Neurologist is recognized for research on dementia
So sure enough, when it came time to choose a speciality, he chose neurology at a time when most physicians elected to enter orthopedics, pediatrics or plastic surgery.
And during his tenure as a resident, he again chose to enter a field neglected by most of his peers.
He began to study cognitive neurology and dementia after meeting patients who could only draw half of a clock or had trouble speaking and understanding. Back then, neurologists mainly focused on strokes and seizures.
He persisted in the field for 17 years, even over objections from his wife, a pediatric psychiatrist who wanted her husband to work in a more mainstream speciality.
For his work, Na, who is now a professor of neurology at Sungkyunkwan University, received the Bayer Prize in Clinical Medicine on Wednesday.
The award, presented by the Korean Academy of Medical Sciences and German medical firm Bayer, rewards those who have conducted outstanding research that has raised the quality of Korean medicine. In the previous eight years, the winners were always either surgeons or general practitioners.
“I never would have thought a doctor specializing in dementia would receive this award,” Na said.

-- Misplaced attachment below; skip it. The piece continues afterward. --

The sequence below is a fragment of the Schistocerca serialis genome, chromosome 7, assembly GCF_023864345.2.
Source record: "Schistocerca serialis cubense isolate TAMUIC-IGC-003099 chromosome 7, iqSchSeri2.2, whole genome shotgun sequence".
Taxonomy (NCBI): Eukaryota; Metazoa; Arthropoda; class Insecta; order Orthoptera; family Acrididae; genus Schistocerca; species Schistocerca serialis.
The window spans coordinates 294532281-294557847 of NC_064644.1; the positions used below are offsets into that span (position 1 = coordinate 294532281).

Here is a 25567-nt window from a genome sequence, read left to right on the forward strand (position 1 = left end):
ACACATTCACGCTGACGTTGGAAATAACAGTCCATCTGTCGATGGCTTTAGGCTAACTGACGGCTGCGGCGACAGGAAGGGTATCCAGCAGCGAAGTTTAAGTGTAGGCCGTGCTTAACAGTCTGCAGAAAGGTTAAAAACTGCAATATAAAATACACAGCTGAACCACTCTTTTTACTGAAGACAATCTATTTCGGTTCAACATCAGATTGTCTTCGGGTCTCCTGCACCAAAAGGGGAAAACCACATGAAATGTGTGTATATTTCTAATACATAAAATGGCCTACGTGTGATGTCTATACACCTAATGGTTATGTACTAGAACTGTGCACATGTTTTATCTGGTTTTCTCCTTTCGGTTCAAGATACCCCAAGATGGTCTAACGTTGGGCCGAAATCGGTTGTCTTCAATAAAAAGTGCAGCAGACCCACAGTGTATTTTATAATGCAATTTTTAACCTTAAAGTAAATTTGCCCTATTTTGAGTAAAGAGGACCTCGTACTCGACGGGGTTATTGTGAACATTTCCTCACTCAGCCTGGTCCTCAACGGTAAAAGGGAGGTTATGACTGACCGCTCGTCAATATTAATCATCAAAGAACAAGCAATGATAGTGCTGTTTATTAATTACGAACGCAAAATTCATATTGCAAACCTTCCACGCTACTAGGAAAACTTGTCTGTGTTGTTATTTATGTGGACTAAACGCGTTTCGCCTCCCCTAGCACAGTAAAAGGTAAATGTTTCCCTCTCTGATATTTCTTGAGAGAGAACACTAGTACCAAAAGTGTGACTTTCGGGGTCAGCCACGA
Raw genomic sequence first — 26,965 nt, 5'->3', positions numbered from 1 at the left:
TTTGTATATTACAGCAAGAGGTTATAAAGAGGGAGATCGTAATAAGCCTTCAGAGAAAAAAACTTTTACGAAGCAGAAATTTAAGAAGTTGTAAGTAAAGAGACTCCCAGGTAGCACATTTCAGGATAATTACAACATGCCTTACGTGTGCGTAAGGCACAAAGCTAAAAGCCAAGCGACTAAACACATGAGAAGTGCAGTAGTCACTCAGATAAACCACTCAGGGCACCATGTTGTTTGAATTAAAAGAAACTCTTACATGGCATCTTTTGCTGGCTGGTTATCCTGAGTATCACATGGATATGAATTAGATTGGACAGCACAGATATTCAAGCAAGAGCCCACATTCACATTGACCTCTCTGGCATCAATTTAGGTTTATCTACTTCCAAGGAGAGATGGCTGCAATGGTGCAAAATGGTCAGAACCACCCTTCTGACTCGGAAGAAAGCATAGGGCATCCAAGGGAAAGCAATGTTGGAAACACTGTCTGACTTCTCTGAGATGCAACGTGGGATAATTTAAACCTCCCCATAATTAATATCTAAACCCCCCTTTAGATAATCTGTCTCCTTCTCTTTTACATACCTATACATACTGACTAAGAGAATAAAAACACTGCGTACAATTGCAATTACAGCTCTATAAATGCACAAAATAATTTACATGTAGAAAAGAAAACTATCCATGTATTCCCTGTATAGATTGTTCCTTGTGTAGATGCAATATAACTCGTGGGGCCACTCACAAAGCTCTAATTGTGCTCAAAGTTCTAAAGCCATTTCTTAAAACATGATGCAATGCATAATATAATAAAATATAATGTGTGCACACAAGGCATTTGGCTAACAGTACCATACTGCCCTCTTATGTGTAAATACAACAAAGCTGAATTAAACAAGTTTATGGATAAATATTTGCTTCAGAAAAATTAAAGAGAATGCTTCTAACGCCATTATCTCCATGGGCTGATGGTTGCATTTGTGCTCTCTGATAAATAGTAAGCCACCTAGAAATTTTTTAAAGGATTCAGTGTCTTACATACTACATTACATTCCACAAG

But his peers think he deserves the award more than anyone else.
“Na has made significant contributions to medicine in terms of prevention and diagnosis of dementia,” said Kim Dong-ik, president of the Korean Academy of Medical Sciences.
His biggest achievement so far is the development of the Seoul Neuropsychological Screening Battery (SNSB), used to assess and monitor cognitive impairment in dementia patients. He built the tool after finishing his studies at the University of Florida in 1994.
Previously, there was no adequate assessment tool of that type in Korea, but now the SNSB is the local standard.
Na has written more than 100 papers based on the tool, though his total number of publications is at least 200 so far.
Outside of the hospital and laboratory, he wrote two books about dementia for the general public and also developed a game to prevent dementia.
Na said his attitude about patients and their guardians completely changed after he took care of his mother-in-law, who had dementia. He now better understands the pain of his patients’ families.
But ultimately, Na’s dream is to find a cure before he retires, which will probably be in about 10 years, the 57-year-old said.
By Jang Joo-young [firstname.lastname@example.org ]
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